I have >1 million postcodes clustered in ~7000 middle super output areas for England and Wales which I'm analysing using MLwiN. I have used a multilevel model with random effects and have clustered the postcode observations at the middle super output area.

My concern is that when analysing the middle super output areas using a Queens 1st order contiguity weights matrix (in GeoDa), Moran's I came to 0.00324916 (p=0.013) (see graph below). While there is some spatial autocorrelation, this seems to be a very, very small amount - is it small enough for me to ignore?

If I couldn't ignore this then I would have to cluster at the regional level leaving me with only 32 clusters. As I'm using MCMC estimation this would dramatically increase the computational intensity of my model runs (leading to days per run instead of hours), hence I would quite like to avoid this if possible.

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Moran's I ranges between -1 (perfectly dispersed) and 1 (perfectly clustered), with a value of 0 indicating random distribution. While 0.003 isn't "perfectly" random, it's much, much closer to random than to dispersed or clustered. The question of whether it's random enough depends on your discipline, personal standards, and research question.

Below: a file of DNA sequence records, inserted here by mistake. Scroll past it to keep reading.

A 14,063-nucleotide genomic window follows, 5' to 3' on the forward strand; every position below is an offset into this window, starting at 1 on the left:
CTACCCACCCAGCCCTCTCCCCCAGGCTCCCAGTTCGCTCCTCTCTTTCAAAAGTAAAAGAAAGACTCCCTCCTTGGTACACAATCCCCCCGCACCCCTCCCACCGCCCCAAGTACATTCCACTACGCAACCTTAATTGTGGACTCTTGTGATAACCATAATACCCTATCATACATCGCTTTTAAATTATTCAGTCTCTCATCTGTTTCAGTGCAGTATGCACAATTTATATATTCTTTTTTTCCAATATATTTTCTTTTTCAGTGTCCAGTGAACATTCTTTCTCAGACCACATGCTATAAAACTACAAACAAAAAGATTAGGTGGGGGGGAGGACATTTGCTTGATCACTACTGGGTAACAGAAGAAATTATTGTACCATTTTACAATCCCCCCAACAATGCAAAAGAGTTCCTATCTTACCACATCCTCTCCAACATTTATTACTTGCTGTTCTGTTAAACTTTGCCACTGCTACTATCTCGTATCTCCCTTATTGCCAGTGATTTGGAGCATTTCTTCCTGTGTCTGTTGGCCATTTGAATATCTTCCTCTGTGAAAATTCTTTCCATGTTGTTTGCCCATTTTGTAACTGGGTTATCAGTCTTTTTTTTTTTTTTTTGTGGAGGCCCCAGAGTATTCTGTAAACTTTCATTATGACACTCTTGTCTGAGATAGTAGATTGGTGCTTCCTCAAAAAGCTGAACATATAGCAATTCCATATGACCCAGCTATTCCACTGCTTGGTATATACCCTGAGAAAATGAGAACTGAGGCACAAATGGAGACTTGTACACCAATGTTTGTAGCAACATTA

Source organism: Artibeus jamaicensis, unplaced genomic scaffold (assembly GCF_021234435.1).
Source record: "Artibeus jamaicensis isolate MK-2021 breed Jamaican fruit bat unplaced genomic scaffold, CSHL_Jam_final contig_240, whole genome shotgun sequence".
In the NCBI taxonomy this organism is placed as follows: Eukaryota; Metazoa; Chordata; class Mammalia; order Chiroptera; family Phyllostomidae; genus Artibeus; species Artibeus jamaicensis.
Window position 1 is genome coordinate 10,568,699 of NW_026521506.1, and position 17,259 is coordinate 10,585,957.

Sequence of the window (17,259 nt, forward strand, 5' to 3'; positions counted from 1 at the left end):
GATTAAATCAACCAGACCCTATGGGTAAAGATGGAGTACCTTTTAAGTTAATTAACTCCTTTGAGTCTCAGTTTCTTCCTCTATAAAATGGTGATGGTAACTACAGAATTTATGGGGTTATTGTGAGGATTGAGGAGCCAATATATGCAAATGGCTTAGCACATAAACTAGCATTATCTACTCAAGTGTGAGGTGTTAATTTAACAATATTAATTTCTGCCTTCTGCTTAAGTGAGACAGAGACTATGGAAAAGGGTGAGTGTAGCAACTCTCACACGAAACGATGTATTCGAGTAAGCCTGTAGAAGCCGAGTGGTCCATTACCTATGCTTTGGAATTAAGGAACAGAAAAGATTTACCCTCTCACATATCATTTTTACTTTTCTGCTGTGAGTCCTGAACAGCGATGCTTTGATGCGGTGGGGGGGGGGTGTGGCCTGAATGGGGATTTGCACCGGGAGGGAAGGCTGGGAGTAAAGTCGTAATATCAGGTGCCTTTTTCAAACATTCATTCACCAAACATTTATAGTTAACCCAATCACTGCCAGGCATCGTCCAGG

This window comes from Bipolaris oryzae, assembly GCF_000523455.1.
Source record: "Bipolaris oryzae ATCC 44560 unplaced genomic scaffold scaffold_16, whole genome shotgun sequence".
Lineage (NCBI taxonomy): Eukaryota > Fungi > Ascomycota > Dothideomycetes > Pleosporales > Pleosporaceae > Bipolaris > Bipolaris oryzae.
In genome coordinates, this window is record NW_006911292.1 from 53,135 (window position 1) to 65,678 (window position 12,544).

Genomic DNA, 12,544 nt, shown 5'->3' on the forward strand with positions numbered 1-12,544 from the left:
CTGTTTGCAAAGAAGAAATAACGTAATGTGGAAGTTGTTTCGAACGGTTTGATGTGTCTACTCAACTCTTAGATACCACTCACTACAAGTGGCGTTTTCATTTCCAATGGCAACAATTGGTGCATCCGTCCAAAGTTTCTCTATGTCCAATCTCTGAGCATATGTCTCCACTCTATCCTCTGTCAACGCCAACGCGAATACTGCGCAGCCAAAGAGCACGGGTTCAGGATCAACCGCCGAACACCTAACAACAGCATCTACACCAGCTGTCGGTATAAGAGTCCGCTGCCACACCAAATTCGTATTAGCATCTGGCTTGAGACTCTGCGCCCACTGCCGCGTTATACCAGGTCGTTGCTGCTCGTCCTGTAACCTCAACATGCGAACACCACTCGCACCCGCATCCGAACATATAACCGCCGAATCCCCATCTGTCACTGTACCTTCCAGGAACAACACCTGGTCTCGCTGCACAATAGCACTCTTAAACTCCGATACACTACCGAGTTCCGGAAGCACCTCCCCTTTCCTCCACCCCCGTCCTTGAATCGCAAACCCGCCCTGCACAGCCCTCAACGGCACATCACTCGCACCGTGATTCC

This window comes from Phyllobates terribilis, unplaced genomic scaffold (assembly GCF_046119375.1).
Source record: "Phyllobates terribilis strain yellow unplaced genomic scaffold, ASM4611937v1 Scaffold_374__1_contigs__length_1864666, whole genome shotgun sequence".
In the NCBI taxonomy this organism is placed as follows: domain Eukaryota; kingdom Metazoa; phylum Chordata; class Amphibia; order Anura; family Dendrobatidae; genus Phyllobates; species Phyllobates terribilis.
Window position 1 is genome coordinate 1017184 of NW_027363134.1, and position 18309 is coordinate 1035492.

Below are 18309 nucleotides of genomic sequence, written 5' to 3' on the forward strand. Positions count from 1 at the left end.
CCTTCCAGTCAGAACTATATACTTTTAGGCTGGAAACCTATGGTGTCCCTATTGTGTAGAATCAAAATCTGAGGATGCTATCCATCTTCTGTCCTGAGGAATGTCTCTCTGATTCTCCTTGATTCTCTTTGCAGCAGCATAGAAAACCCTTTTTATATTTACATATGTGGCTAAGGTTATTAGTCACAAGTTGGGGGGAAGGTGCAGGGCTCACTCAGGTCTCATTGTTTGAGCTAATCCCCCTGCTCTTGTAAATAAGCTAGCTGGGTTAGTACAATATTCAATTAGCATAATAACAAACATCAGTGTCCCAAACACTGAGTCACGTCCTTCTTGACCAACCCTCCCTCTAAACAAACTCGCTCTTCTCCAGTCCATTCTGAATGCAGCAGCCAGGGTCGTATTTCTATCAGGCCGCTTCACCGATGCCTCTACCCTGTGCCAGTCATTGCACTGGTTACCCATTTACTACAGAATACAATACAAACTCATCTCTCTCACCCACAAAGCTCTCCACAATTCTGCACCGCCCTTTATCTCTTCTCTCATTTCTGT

I'd personally accept the value as random and therefore accept the data as not spatially autocorrelated; I think most geographers would as well. I made five random distributions of 100,000 points, with value either 1 or 2, and ran Moran's I to see what that would come up with. The results were .002554, -.001750, .001363, -.001058, and -.000166. All very close to zero, none perfectly zero.

You can also calculate Geary's C as verification and/or additional evidence to support an assertion that the data is random. (Target value in that case would be ~1). Again, this depends on how strictly random your discipline, research, etc. expect data to be.

  • Thanks for your detailed response Erica, I will take this into consideration and also explore Geary's C. – Thirst for Knowledge Jun 20 '14 at 13:33

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